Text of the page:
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March 30 — A federal court has rejected an Environmental Protection Agency request to dismiss a lawsuit from coal companies alleging that the agency failed to review possible jobs losses from its proposed carbon dioxide performance standards for power plants and other air pollution rules.
Murray Energy Corp. and affiliated companies filed the lawsuit a year ago to compel the EPA to conduct the jobs impact review required for its regulations under Section 321 of the Clean Air Act, claiming that they are being financially harmed by the agency's failure to do so.
The agency has tried twice to get the case dismissed, first arguing that the U.S. District Court for the Northern District of West Virginia lacked subject matter jurisdiction to hear the case. That request was denied.
The EPA later argued that the companies lacked standing to bring their lawsuit in part because they are not affected by the agency's failure to conduct the jobs review and many of the rules cited by the company as needing a jobs review regulated power plants and not coal mines.
But the court disagreed, saying in a March 27 order that the coal companies have shown injuries, in the form of a reduced market for coal, that are “fairly traceable” to the actions of the EPA and those injuries are redressable, meaning if the court were to require the EPA to conduct a jobs review, the information could convince the EPA, Congress and/or the American public to rethink the regulations.
The EPA had also argued that the law's provision wasn't intended to protect the coal companies' interests.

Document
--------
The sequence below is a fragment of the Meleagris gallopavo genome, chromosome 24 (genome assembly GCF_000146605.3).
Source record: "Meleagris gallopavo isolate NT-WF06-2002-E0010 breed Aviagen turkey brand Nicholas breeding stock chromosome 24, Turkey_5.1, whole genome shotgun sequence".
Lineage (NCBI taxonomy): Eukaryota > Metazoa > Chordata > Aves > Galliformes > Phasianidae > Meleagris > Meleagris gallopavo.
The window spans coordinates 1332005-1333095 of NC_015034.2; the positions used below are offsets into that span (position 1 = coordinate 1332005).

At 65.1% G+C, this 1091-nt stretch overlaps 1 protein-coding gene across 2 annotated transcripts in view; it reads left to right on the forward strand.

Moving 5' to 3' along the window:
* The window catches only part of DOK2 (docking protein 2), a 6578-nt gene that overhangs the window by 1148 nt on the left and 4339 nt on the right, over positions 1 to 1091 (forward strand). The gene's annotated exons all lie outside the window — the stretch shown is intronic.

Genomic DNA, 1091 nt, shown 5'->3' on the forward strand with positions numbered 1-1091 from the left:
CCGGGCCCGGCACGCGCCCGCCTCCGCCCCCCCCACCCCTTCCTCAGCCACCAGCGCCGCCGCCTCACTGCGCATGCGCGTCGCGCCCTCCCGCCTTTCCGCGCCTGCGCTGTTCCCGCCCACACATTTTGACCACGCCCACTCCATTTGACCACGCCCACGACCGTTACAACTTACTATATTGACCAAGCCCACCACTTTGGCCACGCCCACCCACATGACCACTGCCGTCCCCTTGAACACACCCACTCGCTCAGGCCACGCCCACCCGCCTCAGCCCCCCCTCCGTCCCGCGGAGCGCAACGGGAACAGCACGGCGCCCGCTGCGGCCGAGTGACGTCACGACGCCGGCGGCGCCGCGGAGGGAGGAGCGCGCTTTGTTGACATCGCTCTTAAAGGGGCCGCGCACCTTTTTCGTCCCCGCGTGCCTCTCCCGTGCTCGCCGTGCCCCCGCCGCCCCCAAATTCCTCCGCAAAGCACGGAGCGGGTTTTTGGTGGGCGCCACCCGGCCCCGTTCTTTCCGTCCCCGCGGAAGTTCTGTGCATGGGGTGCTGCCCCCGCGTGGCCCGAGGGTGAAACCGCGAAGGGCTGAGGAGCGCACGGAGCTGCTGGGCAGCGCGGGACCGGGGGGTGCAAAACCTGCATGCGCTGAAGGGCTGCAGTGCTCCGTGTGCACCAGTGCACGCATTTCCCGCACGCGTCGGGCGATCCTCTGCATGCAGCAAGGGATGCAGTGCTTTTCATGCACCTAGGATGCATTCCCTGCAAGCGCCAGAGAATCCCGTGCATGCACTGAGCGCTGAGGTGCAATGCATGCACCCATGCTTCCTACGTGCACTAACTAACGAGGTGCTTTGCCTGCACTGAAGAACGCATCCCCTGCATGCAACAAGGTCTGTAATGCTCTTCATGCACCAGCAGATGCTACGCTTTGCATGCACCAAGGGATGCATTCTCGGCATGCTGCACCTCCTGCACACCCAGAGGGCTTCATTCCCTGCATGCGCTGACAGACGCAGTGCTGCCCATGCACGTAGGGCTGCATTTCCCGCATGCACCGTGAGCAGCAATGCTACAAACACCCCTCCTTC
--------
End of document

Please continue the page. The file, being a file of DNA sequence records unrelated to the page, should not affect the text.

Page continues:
Judge John Preston Bailey said, however, that the coal companies do “fall within the zone of interests” protected by the Clean Air Act because one purpose of the act is “to protect industries, employers and employees from the untoward effects of prior EPA actions.”
“As such employers, the plaintiffs clearly fall within that zone,” Bailey wrote.
The judge also agreed with the coal companies' assertion of informational standing and procedural standing.
John Lazzaretti, an attorney for Murray Energy, told Bloomberg BNA March 30 that “we’re very pleased with the opinion,” adding that he hopes “we can focus on the merits of the case” now that the agency's latest request to dismiss it has been denied.
Murray Energy is asking the court to prevent the EPA from issuing new regulations or enforcing certain existing rules affecting the coal industry until after a jobs evaluation is completed.
The case is scheduled to go to trial in January 2016. Justice Department attorneys representing the EPA did not return a request for comment.
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The court's memorandum order in Murray Energy Corp. v. McCarthy is available at http://www.bloomberglaw.com/public/document/Murray_Energy_Corporation_et_al_v_Administrator_of_Environmental_/7.
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